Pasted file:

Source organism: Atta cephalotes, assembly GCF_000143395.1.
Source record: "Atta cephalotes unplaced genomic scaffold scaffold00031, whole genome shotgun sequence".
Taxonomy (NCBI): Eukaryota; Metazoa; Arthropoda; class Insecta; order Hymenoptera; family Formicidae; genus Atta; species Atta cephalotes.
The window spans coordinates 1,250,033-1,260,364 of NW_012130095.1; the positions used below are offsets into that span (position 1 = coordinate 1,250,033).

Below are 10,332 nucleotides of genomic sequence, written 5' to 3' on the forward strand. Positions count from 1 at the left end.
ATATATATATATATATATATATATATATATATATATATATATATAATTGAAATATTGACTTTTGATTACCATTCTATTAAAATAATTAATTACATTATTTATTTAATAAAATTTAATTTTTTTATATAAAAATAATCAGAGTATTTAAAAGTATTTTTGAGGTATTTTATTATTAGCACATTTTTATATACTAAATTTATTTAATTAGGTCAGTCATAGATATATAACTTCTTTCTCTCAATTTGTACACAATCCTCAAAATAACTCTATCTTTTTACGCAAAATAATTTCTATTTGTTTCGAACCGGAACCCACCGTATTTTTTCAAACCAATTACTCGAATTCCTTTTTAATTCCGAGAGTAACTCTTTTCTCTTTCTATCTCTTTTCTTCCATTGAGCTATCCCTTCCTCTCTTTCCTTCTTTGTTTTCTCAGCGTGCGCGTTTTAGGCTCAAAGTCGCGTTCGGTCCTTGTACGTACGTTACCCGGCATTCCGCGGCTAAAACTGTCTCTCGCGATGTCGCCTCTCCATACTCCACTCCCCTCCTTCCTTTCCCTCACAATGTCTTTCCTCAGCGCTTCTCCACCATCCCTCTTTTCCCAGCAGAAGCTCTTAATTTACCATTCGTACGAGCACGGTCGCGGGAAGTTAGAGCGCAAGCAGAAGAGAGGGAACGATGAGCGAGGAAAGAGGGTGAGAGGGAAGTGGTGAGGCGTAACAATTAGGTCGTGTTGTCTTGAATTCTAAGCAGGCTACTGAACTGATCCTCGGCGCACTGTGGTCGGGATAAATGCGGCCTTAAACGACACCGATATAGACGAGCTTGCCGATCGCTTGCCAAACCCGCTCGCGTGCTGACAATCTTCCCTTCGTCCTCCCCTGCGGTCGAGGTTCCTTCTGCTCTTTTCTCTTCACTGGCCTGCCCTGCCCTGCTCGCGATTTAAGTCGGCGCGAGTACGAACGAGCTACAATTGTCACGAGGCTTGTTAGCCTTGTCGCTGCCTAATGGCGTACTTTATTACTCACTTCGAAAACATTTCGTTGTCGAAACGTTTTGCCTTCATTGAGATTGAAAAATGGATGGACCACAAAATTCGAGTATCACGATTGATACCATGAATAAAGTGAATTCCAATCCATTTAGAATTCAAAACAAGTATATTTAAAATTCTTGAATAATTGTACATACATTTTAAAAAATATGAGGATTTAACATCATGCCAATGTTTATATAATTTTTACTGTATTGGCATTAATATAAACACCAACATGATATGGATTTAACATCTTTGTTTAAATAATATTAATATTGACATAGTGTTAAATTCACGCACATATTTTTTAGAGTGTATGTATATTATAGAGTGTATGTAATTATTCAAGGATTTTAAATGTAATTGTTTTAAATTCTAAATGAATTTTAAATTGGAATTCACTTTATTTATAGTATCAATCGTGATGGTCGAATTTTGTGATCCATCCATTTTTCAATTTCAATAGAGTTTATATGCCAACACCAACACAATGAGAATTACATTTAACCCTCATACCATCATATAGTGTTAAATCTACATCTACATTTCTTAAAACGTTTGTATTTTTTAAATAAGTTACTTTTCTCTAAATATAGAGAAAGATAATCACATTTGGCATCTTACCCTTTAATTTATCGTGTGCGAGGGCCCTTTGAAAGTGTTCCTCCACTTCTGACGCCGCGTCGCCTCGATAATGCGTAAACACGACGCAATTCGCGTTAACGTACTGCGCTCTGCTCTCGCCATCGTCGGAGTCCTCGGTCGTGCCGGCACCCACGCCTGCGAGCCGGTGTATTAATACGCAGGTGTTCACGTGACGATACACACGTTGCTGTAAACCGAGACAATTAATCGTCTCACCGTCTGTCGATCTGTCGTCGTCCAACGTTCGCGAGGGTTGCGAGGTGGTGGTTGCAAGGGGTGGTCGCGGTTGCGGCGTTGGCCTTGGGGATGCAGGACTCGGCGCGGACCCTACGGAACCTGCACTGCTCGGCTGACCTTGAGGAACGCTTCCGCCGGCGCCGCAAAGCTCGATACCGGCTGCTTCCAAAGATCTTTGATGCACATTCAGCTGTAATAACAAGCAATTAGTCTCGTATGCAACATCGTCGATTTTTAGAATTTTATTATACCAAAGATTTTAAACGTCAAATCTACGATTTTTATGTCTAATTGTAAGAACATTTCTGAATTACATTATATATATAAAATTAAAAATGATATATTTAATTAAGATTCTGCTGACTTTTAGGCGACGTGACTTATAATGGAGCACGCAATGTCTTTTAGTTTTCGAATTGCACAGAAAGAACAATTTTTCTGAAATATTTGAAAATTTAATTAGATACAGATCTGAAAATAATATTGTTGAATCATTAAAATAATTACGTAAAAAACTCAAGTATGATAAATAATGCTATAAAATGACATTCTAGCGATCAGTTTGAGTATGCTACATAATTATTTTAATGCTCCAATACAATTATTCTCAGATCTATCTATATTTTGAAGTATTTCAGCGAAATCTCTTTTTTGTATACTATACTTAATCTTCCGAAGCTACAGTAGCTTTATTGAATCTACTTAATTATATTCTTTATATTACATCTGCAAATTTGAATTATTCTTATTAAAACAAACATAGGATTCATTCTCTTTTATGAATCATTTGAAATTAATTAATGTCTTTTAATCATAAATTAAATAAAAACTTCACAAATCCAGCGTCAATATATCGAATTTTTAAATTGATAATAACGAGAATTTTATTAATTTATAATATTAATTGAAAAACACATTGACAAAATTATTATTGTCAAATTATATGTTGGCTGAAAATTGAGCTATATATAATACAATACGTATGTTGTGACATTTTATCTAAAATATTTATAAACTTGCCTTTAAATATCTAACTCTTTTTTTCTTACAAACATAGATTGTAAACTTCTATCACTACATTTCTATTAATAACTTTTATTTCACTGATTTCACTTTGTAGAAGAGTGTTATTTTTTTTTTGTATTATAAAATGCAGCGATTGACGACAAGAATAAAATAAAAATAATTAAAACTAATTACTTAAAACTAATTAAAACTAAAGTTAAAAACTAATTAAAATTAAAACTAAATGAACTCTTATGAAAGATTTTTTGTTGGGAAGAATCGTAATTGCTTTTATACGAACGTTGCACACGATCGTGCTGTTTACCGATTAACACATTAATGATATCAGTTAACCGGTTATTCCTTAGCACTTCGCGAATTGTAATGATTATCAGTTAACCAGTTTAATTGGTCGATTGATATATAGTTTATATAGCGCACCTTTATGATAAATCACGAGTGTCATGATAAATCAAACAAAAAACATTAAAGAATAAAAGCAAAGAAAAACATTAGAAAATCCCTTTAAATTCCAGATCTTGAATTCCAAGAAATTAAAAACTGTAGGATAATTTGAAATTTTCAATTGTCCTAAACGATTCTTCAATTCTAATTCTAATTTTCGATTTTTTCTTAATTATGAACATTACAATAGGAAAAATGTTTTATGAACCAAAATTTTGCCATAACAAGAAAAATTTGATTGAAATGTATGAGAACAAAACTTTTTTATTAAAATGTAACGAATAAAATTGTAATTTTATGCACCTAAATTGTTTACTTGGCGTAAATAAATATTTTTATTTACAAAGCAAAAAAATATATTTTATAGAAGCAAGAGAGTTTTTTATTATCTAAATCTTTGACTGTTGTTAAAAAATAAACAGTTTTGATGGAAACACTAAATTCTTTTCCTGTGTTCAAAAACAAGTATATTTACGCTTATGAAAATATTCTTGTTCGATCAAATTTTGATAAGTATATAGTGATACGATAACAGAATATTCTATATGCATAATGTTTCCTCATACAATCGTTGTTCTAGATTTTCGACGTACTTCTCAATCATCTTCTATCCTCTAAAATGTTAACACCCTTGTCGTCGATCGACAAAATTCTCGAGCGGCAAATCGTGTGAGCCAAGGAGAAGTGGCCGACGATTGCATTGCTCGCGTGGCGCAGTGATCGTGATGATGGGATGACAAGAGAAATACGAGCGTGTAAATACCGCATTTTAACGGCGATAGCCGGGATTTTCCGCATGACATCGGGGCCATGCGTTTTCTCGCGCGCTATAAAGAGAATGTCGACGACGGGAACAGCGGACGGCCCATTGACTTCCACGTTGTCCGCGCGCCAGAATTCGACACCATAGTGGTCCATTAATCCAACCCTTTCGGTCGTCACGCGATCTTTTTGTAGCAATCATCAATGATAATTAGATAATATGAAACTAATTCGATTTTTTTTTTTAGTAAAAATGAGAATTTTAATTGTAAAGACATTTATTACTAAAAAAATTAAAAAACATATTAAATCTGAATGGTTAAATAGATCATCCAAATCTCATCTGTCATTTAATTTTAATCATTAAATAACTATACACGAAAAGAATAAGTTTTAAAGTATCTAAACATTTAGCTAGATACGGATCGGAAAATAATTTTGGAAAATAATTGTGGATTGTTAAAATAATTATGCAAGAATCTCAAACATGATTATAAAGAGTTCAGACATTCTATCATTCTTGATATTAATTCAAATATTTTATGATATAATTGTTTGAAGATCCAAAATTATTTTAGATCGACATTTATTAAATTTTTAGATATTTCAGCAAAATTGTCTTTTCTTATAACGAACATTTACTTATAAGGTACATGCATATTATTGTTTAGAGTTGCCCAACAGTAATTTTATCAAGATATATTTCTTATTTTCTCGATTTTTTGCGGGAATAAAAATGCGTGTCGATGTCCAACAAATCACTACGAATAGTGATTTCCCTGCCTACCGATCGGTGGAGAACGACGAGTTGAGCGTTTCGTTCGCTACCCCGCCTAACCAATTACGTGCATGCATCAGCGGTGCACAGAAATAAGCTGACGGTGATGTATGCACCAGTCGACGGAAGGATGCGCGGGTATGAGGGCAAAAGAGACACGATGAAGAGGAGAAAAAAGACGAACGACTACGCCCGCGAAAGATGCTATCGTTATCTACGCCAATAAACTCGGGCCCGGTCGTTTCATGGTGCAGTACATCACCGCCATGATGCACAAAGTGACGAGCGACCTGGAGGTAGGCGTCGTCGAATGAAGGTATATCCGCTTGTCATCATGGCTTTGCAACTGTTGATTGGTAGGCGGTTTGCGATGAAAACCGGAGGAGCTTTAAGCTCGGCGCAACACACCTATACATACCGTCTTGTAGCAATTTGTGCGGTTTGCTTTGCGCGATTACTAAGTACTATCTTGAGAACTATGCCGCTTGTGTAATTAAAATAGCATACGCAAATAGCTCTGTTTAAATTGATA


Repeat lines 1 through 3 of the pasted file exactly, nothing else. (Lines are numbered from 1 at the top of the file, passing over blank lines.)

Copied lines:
Source organism: Atta cephalotes, assembly GCF_000143395.1.
Source record: "Atta cephalotes unplaced genomic scaffold scaffold00031, whole genome shotgun sequence".
Taxonomy (NCBI): Eukaryota; Metazoa; Arthropoda; class Insecta; order Hymenoptera; family Formicidae; genus Atta; species Atta cephalotes.